Researchers at the Max Planck Florida Institute for Neuroscience unravel the functional organization of inhibitory neurons in the cerebral cortex.
It takes a village — of neurons — that is, to process sensory inputs in the brain. For example, when a line appears in our visual field, networks of neurons fire together and send messages throughout the brain to identify that line’s color, orientation, movement, and other characteristics. These networks consist of many types of neurons, including some that send excitatory signals, increasing the likelihood of other neurons firing, and some that send inhibitory signals, decreasing the likelihood of other neurons firing. Researchers have observed fine-tuned networks of excitatory neurons that give rise to specific patterns of connections, linking together neurons with similar functional properties. In contrast, inhibitory neurons have been thought to make less specific connections than excitatory ones, synapsing with nearby neurons that exhibit a broad range of functional properties. In March 2017, researchers at Max Planck Florida Institute for Neuroscience (MPFI) published a study in Neuron that challenges that idea, demonstrating that inhibitory neurons participate in finely-tuned, functionally-specific networks, similarly to excitatory neurons. Researchers suspect that abnormalities in these networks may play a role in a variety of brain disorders, including autism and developmental disorders.
Dan Wilson and Gordon Smith, researchers in David Fitzpatrick’s laboratory at MPFI, suspect that there are two main reasons that previous studies haven’t observed this functional organization. The first is that most studies of inhibitory neuron connectivity have been focused on the mouse brain, and it is becoming increasingly clear that there can be significant species differences in the organization of cortical circuits. The second is that existing imaging techniques were not adequate to visualize the functional properties and network connections of inhibitory neurons in species other than the mouse.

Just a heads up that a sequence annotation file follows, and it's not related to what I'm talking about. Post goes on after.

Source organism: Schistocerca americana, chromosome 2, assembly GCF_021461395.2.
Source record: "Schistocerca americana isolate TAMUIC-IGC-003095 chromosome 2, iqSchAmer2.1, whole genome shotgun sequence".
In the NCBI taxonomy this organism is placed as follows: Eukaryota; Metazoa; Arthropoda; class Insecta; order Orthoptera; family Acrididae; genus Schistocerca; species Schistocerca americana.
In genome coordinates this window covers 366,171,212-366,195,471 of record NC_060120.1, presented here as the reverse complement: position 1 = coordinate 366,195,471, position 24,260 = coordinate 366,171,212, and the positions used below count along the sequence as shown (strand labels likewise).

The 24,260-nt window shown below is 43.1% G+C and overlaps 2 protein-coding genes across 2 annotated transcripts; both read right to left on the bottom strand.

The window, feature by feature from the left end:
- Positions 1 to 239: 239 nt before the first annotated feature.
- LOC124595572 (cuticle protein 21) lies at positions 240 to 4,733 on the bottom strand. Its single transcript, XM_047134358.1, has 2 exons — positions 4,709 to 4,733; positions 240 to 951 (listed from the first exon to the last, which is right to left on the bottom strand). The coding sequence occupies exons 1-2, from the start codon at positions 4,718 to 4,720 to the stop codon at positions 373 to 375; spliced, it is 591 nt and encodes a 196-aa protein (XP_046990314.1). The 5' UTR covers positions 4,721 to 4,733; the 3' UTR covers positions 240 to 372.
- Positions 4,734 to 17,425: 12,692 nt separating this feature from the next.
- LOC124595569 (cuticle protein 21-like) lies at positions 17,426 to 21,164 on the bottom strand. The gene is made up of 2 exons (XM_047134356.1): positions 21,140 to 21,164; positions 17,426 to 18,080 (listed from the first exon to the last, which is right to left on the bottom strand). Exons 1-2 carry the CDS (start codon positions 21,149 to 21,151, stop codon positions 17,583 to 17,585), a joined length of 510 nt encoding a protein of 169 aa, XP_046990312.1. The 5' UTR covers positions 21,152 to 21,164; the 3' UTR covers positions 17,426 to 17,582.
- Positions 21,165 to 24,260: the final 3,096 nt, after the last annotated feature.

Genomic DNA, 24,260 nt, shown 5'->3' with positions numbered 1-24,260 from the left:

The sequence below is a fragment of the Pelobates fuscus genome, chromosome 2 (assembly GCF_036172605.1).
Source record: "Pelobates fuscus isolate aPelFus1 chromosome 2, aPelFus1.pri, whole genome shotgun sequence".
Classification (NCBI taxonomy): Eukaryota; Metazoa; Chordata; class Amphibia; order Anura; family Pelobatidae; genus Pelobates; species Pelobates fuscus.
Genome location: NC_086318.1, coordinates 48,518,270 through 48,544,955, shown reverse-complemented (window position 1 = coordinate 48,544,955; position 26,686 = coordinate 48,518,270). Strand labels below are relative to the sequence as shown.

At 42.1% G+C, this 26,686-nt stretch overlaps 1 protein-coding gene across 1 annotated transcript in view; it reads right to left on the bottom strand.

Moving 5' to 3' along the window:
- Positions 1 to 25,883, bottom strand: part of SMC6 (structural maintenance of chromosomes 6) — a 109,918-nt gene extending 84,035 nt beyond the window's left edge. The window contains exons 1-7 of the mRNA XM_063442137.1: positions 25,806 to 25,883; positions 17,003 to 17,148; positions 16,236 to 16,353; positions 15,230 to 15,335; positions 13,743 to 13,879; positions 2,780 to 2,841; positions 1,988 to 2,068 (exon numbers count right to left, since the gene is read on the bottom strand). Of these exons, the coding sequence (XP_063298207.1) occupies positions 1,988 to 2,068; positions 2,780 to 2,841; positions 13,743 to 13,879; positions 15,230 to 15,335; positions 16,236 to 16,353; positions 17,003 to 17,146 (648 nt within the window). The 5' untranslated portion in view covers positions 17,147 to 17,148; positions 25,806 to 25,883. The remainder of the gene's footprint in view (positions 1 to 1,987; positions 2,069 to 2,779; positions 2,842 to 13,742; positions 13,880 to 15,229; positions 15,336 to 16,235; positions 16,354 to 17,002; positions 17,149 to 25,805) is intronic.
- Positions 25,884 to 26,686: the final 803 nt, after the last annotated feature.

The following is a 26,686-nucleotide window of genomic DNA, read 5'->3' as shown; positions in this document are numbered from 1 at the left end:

By employing a recently-developed technique pioneered in Gord Fishell’s lab at NYU, the MPFI team was able for the first time to genetically target inhibitory neurons in the visual cortex of the ferret, a model system that has provided a host of insights into principles of cortical circuit organization and development that are relevant to a broad range of mammals including primates. The technique allowed the team to visualize the activity of specific inhibitory neurons that would have been difficult to see using traditional methods which are more effective at visualizing excitatory neurons. After they imaged the functional properties of these cells, they used antibody labeling techniques to generate another set of images in which they could distinguish among the different subtypes of inhibitory neurons. They then employed a new technique developed for this study that allowed them to match up individual neurons in these two sets of images so that they could identify both the subtype and the functional activity of individual inhibitory neurons.
Having shown that the connections of inhibitory neurons can exhibit functional specificity raises the next important question: How do inhibitory neurons form these functionally-specific connections with excitatory neurons during development? Gaining an understanding of this process will help researchers understand the development of inhibitory circuits throughout the brain and potentially guide future treatments for developmental disorders.